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Best Sleeping Position For Shoulder Pain

Shoulder pain can be caused by many different reasons – and it can affect how we function during the day, how we move around, our ability to drive, sit at a desk, carry bags/shopping/kids, cook, and of course sleep at night.

The most common causes of shoulder pain can include:

Shoulder impingement

Shoulder Bursitis

Tendonitis in the shoulder muscles (Rotator Cuff Muscles)

Rotator cuff muscle tears

Frozen shoulder

Arthritis in the shoulder

Referred pain from the neck to the shoulder

Night pain in the shoulder can be due to several reasons that may include:

Fatigue and strain of the muscles and joints from use of the shoulder during the day in “normal” daily activities.

Irritation and inflammation of the bursa and tendons from “normal” shoulder use during the day.

Direct pressure of the mattress on the shoulder when lying on your symptomatic/problem side, especially when you have been asleep and not moving for an extended amount of time compressing the structures of the shoulder.

Sleeping on the non affected shoulder causes the affected/painful shoulder to be unstable and unsupported, as the ball of the shoulder doesn’t sit properly in the socket – causing further impingement, muscle spasm and pain.

Sleeping with your arm above your head, across your body or in an altered unstable position can also cause pain and instability.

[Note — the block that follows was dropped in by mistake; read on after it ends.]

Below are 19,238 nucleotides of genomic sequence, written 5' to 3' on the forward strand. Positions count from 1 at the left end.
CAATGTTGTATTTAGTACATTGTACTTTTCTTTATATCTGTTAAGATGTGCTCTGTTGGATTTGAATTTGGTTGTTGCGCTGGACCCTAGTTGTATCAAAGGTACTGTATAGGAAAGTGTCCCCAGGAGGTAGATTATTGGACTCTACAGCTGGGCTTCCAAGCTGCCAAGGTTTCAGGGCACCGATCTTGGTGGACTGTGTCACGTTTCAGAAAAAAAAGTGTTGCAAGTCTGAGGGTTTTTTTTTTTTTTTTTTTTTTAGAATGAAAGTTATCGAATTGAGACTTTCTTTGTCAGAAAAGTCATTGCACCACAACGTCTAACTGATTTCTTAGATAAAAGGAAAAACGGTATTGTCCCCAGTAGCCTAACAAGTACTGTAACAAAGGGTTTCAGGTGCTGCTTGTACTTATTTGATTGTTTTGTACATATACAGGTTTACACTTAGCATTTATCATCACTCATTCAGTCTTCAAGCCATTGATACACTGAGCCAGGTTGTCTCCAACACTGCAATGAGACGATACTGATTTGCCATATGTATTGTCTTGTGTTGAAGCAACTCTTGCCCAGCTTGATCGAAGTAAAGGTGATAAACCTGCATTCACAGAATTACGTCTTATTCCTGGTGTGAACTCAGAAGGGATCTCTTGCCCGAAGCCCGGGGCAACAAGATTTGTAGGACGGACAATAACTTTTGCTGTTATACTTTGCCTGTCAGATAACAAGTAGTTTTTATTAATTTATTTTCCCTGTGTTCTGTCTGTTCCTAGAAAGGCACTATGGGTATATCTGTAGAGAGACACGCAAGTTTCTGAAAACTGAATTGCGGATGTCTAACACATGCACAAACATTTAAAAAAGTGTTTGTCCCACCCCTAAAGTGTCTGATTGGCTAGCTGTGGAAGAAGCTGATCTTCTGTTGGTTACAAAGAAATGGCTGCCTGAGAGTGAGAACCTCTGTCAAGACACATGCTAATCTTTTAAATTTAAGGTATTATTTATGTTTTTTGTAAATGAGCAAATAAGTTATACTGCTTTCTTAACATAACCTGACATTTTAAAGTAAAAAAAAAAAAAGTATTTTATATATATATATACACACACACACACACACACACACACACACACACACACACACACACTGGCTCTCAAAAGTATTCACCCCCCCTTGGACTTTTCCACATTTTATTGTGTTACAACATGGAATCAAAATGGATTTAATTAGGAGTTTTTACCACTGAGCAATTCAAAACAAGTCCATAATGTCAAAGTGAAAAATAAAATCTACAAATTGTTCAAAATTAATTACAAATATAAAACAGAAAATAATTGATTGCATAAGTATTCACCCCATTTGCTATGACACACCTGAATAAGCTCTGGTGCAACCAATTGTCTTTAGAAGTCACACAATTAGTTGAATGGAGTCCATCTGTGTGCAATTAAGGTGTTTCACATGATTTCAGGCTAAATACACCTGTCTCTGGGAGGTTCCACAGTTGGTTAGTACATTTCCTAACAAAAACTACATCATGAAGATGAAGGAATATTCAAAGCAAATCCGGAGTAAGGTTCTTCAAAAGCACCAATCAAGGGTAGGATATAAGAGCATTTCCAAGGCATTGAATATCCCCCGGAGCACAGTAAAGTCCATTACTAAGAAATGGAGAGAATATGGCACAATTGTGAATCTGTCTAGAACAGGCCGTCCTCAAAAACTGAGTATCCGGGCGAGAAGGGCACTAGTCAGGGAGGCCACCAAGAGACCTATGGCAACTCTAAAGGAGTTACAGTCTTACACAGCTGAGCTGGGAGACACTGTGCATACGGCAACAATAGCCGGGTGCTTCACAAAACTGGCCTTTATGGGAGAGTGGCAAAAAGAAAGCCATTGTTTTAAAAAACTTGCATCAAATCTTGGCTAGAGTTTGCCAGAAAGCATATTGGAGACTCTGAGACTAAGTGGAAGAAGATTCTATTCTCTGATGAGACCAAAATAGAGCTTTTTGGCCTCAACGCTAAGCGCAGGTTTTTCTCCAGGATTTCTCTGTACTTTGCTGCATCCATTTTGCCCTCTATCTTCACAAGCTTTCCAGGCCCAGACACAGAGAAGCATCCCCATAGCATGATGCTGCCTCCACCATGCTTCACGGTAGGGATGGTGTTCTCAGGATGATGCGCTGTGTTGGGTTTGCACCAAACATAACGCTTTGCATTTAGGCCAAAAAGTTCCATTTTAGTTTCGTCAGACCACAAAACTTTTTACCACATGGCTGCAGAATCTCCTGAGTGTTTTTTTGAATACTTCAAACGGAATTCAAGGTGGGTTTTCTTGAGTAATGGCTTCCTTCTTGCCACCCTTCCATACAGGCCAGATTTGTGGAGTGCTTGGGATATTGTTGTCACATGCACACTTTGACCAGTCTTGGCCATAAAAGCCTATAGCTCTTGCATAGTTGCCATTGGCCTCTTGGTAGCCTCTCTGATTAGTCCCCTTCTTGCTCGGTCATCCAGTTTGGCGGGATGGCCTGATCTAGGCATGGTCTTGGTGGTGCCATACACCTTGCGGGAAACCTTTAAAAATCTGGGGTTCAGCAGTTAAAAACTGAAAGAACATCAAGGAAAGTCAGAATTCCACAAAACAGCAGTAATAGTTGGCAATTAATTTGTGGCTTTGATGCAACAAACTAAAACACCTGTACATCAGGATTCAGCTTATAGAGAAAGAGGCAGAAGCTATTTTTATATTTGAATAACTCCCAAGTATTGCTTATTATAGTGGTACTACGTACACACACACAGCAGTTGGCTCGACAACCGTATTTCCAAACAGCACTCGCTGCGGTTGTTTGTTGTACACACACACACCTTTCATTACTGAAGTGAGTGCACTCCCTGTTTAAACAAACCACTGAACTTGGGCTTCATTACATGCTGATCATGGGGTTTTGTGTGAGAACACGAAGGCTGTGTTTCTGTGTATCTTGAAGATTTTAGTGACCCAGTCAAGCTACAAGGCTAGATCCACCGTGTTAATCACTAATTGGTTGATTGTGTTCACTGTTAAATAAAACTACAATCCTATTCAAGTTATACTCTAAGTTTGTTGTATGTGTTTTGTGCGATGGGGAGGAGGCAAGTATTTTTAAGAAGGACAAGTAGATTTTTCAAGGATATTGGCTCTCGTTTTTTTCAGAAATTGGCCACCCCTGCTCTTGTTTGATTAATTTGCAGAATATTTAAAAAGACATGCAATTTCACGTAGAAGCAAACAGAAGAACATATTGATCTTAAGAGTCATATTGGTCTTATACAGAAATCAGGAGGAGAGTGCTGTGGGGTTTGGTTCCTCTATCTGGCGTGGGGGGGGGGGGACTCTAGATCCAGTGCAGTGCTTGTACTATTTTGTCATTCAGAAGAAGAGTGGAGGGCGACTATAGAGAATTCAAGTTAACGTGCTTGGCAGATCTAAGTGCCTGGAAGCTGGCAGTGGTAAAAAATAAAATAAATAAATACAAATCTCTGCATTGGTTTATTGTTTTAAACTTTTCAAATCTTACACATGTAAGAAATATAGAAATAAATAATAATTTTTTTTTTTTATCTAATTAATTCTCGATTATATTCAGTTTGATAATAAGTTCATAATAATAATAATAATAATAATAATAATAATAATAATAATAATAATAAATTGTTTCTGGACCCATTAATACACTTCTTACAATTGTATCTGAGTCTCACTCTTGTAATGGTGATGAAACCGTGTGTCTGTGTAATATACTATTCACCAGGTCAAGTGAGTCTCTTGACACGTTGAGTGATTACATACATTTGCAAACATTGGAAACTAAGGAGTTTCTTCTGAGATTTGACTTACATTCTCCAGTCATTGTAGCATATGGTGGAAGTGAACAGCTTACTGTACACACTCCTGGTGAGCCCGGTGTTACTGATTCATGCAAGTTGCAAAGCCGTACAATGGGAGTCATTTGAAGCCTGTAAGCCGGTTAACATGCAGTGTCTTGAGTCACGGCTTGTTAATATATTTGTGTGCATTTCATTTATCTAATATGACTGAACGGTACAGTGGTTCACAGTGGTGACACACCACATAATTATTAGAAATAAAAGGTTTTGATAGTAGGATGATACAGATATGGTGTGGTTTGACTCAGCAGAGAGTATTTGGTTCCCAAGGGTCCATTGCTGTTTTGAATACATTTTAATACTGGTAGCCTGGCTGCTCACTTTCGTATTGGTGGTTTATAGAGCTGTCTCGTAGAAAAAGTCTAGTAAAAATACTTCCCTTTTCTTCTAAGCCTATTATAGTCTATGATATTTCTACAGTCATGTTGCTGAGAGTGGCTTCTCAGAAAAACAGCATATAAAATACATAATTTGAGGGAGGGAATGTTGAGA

So if your shoulder hurts, what is the best way to sleep??

Resting your shoulder as much as possible and avoid aggravating movements such as reaching across your body, over your head, or carrying too much shopping during the day, to avoid it being overly inflamed at night time.

Using a cold pack on the shoulder on and off during the day and before you go to bed to decrease local inflammation.

Taking anti-inflammatory medication.

Taking natural supplements such as magnesium for muscle spasm/cramping and tumeric for inflammation.

Doing some gentle stretches and movements before you get into bed to help mobilise the shoulder.

When you are in bed.

Use props to help support your shoulder, head and neck –

If you sleep on your non-painful side, hug a pillow in front of you. This will help prevent the affected shoulder slumping forwards too much and compressing the structures in the shoulder. It also helps stabilise the shoulder joint as well.

Place a pillow or rolled towel behind you to help prevent you from rolling to a position which may be a lot more uncomfortable for your shoulder while you are in a deep sleep.

If you sleep on your back, place a pillow or towel under your elbow on the affected side to help lift the elbow which then places the ball and socket joint of the shoulder in a much more supported anatomical position and helps prevent strain on the muscles, ligaments, bursae and joint structures of the shoulder.

Try and avoid sleeping on your stomach.

Use comfortable pillows to make sure your neck is supported well enough which helps take strain off the affected shoulder.

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